The news from Vienna suggests that President Obama and Secretary Kerry have achieved a diplomatic coup: the first ever signed agreement between a Constitutional Democratic Republic, the United States, and a terror-supporting theocracy, the Islamic Republic of Iran. The negotiators achieved the diplomatic task that they set for themselves, if not quite delivering the terms they promised supporters and skeptics. Setting aside the gap between aspiration and accomplishment, does their achievement serve the cause of world peace? The Nobel Committee provided a useful framework for addressing that question nearly nine years ago.
On October 9, 2009, less than nine months after being sworn in as the forty-fourth President of the United States, Barak Obama received an unexpected honor. In an official press release from Oslo, the Norwegian Nobel Committee announced “that the Nobel Peace Prize for 2009 is to be awarded to President Barack Obama for his extraordinary efforts to strengthen international diplomacy and cooperation between peoples. The Committee has attached special importance to Obama’s vision of and work for a world without nuclear weapons.”
The unexpected nature of the award stemmed from the brevity of President Obama’s tenure on the world stage. As the awardee himself noted in his acceptance speech, “I am at the beginning, and not the end, of my labors on the world stage. Compared to some of the giants of history who’ve received this prize — Schweitzer and King; Marshall and Mandela — my accomplishments are slight.” Slight indeed. For the first time in the history of the Peace Prize, the Nobel Committee awarded it on the promise of future performance rather than past achievement.
With nearly six years of hindsight then, it is fair to ask a question reminiscent of the late Ed Koch: How’s he doing? How should the Committee feel about its 2009 award?
The answer requires unpacking the award’s rationale. The original press release cited two great areas of promise: diplomacy and nonproliferation. The Obama record in these areas is decidedly mixed.
On the diplomatic front, President Obama has emerged as the world’s foremost practitioner of diplomacy for the sake of diplomacy. His desire for cooperation with Cuba has led him to recognize the Castro dictatorship and open an American embassy in Havana without receiving anything in return for the United States, the many Cuban exiles living in the U.S., or the long-suffering people of Cuba.
His desire for cooperation with Iran has led him to abandon our traditional regional allies, accede to the Iranian nuclear program, wink at Iran’s growing regional hegemony, and extract no meaningful concessions. In his demonstrated elevation of diplomacy far above traditional parochial concerns like national interest or human rights, President Obama knows few rivals. On the first of its hopes and expectations then, the Nobel Committee appears to have made a sound call.
The problem arises around the vision of a world without nuclear weapons, or in a word, nonproliferation. The goal of nuclear nonproliferation has been a matter of bipartisan consensus, not only in the United States but throughout the developed world. Presidents Nixon, Carter, and Reagan all negotiated nuclear arms reduction treaties with the Soviet Union. President Clinton committed the United States to ensuring the territorial integrity of the Ukraine in return for that nation’s relinquishment of its nuclear arsenal. Argentina, South Africa, and Libya all earned global accolades upon ending their nuclear programs, while India and Pakistan earned global approbation for bringing theirs to fruition. And the Nobel Committee itself has elevated nuclear nonproliferation to a signature cause: in the years since the development of nuclear weapons, the committee has awarded no fewer than eight peace prizes for work to reduce the global nuclear threat.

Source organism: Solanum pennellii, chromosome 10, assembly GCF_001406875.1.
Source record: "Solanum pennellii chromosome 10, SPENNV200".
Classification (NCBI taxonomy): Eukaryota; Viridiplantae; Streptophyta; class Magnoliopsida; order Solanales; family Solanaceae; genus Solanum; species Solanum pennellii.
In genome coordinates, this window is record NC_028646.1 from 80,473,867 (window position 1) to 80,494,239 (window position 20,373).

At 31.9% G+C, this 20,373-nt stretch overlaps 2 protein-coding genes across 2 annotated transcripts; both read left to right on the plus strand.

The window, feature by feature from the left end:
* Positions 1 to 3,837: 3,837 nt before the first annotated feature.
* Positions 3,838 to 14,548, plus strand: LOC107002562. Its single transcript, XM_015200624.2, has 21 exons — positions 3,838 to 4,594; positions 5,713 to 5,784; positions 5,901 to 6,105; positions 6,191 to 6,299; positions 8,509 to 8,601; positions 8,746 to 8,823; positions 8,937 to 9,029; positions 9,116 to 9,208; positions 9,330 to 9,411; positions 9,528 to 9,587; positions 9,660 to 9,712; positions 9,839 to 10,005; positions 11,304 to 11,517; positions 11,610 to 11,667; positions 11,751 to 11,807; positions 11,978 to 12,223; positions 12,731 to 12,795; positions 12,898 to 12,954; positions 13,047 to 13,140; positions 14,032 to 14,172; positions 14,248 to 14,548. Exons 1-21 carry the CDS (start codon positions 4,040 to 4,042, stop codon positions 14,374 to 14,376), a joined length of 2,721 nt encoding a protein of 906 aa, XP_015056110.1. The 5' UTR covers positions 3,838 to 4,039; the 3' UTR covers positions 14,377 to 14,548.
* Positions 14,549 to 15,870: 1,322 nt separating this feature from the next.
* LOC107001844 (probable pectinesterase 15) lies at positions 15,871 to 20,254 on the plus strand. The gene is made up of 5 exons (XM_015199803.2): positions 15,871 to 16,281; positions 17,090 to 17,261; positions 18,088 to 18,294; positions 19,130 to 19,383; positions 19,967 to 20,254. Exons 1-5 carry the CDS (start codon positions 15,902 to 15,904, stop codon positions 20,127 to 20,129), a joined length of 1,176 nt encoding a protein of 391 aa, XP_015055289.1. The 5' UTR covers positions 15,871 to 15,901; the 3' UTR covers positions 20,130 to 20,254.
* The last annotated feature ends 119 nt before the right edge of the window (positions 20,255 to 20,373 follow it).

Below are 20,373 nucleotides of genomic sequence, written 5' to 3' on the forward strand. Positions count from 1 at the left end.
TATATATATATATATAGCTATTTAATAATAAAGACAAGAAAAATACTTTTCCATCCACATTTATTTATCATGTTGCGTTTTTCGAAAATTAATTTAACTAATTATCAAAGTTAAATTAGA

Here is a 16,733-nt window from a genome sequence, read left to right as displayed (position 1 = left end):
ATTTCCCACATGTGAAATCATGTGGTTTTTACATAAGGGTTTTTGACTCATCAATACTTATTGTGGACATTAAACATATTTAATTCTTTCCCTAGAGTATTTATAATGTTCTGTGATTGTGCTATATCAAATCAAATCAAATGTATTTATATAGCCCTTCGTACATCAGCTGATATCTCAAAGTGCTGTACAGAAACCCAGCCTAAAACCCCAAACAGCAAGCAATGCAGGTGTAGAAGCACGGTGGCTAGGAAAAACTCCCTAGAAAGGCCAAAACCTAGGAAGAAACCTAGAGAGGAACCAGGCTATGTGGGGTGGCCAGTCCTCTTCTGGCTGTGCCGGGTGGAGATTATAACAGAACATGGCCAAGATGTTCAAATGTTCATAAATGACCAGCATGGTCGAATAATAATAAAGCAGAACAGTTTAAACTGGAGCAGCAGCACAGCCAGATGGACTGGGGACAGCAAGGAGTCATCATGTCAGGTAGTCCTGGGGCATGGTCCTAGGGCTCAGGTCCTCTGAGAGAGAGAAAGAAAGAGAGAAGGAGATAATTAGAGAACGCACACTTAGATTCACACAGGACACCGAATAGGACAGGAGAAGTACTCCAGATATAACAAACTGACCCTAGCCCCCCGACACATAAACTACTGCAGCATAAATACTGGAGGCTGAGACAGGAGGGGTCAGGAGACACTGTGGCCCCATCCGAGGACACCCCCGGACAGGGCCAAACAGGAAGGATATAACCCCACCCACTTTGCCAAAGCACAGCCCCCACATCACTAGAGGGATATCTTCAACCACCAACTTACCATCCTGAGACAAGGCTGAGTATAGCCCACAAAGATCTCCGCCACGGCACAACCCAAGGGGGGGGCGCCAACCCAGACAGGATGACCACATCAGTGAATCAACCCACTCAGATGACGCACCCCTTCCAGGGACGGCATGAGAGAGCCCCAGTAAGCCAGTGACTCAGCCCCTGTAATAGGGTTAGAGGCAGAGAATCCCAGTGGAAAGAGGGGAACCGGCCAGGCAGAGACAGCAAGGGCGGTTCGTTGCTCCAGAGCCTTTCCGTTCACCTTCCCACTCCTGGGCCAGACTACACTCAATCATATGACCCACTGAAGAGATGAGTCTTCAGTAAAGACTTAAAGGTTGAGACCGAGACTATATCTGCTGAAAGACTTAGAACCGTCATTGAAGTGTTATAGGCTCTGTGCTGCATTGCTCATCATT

Yet President Obama’s legacy will almost certainly include the proliferation of nuclear weapons throughout the Middle East. Even the White House concedes that Iran will likely become a nuclear state in a bit more than a decade — assuming that it does not cheat on the agreement currently being negotiated to get there sooner. Saudi Arabia has announced that such an agreement will motivate it to acquire its own nuclear weapon from Pakistan at its earliest convenience. Numerous analysts predict that Egypt and Turkey will likely soon follow suit.
Rogue states around the world will learn an important lesson: Qaddafi, who gave up his nuclear program, was punished, bombed, deposed, and executed. Khameini, who stuck to his guns, was rewarded with international legitimacy. And of course, once the world’s worst states possess nuclear weapons, their transmittal to non-state actors is just a matter of time. From the perspective of a world without nuclear weapons then, the Nobel Committee’s trust in President Obama appears to have been badly misplaced.
Taken together, the Obama record — particularly when viewed in light of his Nobel Prize — is instructive. He has indeed excelled at precisely the sort of diplomacy that the Nobel Committee likes to reward: concessions from developed countries committed to human rights and the rule of law to rogue movements or nations spouting revolutionary ideology and committing brutal acts against their own people and their neighbors. In so doing, he has ended a decades-long consensus on the importance of nuclear nonproliferation.
We leave it to the Nobel Committee to determine whether they believe that such a tradeoff serves the cause of world peace. From our perspective, the diplomatic approach that won the Cold War, peace through strength, is far superior to the one that is currently losing the war to Islamism, peace through capitulation.